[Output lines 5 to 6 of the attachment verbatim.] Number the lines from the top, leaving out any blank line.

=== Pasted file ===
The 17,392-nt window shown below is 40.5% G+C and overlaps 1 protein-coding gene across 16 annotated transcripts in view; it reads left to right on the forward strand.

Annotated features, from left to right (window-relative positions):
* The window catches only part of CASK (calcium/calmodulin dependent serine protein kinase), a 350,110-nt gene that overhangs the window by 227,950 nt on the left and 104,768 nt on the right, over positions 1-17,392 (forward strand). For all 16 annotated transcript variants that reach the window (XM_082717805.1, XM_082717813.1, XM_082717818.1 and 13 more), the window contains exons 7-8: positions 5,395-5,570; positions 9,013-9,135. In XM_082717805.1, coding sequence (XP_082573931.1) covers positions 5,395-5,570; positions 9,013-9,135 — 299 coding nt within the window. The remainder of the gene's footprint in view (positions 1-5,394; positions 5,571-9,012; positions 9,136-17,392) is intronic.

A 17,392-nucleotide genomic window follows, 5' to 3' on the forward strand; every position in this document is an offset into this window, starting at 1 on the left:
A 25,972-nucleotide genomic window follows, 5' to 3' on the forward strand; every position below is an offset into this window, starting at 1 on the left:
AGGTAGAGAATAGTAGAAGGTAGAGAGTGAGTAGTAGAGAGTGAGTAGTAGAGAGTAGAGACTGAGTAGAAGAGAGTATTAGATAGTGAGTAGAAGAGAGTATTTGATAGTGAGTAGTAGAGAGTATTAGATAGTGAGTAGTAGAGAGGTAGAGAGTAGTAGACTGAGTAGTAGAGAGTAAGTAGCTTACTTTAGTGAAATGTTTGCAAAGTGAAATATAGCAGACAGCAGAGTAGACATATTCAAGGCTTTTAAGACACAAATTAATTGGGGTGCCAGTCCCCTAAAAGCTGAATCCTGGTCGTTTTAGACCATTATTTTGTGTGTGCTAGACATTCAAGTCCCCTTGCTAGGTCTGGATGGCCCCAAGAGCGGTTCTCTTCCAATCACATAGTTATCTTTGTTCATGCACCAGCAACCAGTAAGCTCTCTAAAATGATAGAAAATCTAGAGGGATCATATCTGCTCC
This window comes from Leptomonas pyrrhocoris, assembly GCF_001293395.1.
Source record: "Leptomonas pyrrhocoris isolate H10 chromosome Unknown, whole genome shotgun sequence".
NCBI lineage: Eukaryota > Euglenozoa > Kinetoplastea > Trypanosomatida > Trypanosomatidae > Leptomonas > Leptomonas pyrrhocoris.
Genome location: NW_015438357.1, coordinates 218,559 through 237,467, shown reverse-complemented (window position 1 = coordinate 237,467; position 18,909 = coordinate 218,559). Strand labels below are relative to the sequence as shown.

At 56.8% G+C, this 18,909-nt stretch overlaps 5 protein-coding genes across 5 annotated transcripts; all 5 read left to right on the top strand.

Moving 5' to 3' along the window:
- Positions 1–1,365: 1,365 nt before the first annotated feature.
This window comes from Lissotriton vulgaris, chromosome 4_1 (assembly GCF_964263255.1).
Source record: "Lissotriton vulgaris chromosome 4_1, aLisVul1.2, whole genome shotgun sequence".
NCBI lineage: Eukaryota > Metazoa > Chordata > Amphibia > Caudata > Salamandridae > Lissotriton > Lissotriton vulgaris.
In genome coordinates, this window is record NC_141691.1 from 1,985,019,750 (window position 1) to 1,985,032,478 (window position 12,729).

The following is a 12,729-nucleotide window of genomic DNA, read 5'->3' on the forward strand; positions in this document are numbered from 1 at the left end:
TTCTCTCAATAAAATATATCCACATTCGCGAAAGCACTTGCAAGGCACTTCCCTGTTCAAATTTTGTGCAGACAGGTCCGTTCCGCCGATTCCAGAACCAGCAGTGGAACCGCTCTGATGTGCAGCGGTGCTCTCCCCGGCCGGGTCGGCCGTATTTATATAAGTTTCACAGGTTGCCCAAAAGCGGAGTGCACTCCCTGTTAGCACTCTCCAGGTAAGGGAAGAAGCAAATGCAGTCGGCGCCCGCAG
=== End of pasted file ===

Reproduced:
A 25,972-nucleotide genomic window follows, 5' to 3' on the forward strand; every position below is an offset into this window, starting at 1 on the left:
AGGTAGAGAATAGTAGAAGGTAGAGAGTGAGTAGTAGAGAGTGAGTAGTAGAGAGTAGAGACTGAGTAGAAGAGAGTATTAGATAGTGAGTAGAAGAGAGTATTTGATAGTGAGTAGTAGAGAGTATTAGATAGTGAGTAGTAGAGAGGTAGAGAGTAGTAGACTGAGTAGTAGAGAGTAAGTAGCTTACTTTAGTGAAATGTTTGCAAAGTGAAATATAGCAGACAGCAGAGTAGACATATTCAAGGCTTTTAAGACACAAATTAATTGGGGTGCCAGTCCCCTAAAAGCTGAATCCTGGTCGTTTTAGACCATTATTTTGTGTGTGCTAGACATTCAAGTCCCCTTGCTAGGTCTGGATGGCCCCAAGAGCGGTTCTCTTCCAATCACATAGTTATCTTTGTTCATGCACCAGCAACCAGTAAGCTCTCTAAAATGATAGAAAATCTAGAGGGATCATATCTGCTCC